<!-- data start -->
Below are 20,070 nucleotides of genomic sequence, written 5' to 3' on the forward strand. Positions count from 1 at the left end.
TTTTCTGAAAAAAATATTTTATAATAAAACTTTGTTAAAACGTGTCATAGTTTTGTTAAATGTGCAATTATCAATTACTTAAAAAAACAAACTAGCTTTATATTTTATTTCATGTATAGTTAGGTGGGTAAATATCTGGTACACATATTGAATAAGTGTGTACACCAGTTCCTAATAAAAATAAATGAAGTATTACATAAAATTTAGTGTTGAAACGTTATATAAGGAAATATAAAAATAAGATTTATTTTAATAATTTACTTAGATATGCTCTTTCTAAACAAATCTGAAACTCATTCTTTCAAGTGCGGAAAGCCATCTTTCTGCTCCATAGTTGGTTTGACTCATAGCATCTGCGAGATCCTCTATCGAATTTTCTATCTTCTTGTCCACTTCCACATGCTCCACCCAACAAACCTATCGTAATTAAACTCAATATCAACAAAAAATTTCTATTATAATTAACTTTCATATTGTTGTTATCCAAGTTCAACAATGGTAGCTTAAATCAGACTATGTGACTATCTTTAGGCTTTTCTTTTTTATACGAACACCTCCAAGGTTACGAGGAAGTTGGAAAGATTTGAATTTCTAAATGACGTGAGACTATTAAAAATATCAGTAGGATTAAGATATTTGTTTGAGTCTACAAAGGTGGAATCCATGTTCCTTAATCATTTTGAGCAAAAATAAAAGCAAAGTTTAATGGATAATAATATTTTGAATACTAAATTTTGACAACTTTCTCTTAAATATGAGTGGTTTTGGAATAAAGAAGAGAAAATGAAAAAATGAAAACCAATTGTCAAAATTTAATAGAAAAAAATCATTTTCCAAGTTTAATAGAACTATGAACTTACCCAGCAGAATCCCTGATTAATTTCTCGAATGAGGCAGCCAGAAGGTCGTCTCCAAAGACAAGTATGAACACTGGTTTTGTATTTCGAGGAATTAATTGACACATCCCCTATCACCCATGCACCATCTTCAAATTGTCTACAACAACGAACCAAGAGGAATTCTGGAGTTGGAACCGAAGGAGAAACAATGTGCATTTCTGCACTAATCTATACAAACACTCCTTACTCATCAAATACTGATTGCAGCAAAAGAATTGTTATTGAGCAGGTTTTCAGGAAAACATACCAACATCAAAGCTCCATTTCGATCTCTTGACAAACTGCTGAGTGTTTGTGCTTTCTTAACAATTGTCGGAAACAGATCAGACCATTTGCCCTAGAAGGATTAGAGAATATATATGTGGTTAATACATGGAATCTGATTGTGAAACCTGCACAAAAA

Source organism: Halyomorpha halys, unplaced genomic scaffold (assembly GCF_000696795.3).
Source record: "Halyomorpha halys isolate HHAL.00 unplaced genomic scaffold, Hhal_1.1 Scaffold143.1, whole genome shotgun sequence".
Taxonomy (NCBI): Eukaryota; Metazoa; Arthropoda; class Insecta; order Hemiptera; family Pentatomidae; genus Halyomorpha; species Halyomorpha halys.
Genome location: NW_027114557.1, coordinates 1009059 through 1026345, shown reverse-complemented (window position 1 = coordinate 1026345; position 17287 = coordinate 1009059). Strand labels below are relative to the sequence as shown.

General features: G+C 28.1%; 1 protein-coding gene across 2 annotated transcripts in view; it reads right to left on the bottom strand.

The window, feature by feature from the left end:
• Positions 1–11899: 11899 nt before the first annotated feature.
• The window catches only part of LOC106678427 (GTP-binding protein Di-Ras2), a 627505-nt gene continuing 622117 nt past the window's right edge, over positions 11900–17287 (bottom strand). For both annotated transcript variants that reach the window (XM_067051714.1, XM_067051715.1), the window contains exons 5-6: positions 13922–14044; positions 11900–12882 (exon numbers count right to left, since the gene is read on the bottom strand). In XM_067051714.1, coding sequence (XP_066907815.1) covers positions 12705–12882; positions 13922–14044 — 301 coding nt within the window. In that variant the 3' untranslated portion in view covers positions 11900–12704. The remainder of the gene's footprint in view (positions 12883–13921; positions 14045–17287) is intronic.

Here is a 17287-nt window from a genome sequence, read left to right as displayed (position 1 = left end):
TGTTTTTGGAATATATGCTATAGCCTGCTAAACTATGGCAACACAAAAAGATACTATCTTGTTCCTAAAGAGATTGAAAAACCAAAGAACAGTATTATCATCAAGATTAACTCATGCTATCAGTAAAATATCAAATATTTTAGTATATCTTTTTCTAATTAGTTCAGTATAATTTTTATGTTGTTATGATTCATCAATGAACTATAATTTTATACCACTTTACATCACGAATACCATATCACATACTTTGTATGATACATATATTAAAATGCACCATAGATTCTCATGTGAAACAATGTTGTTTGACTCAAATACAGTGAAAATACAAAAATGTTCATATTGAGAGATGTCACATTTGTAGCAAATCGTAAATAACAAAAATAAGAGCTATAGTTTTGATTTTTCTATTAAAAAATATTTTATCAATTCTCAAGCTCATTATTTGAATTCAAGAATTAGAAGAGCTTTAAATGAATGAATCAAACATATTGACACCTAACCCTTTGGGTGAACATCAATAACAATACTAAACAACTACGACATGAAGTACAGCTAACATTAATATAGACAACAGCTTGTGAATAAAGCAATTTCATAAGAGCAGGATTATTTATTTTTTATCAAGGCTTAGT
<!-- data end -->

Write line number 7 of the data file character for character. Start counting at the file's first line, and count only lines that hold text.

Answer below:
General features: G+C 28.1%; 1 protein-coding gene across 2 annotated transcripts in view; it reads right to left on the bottom strand.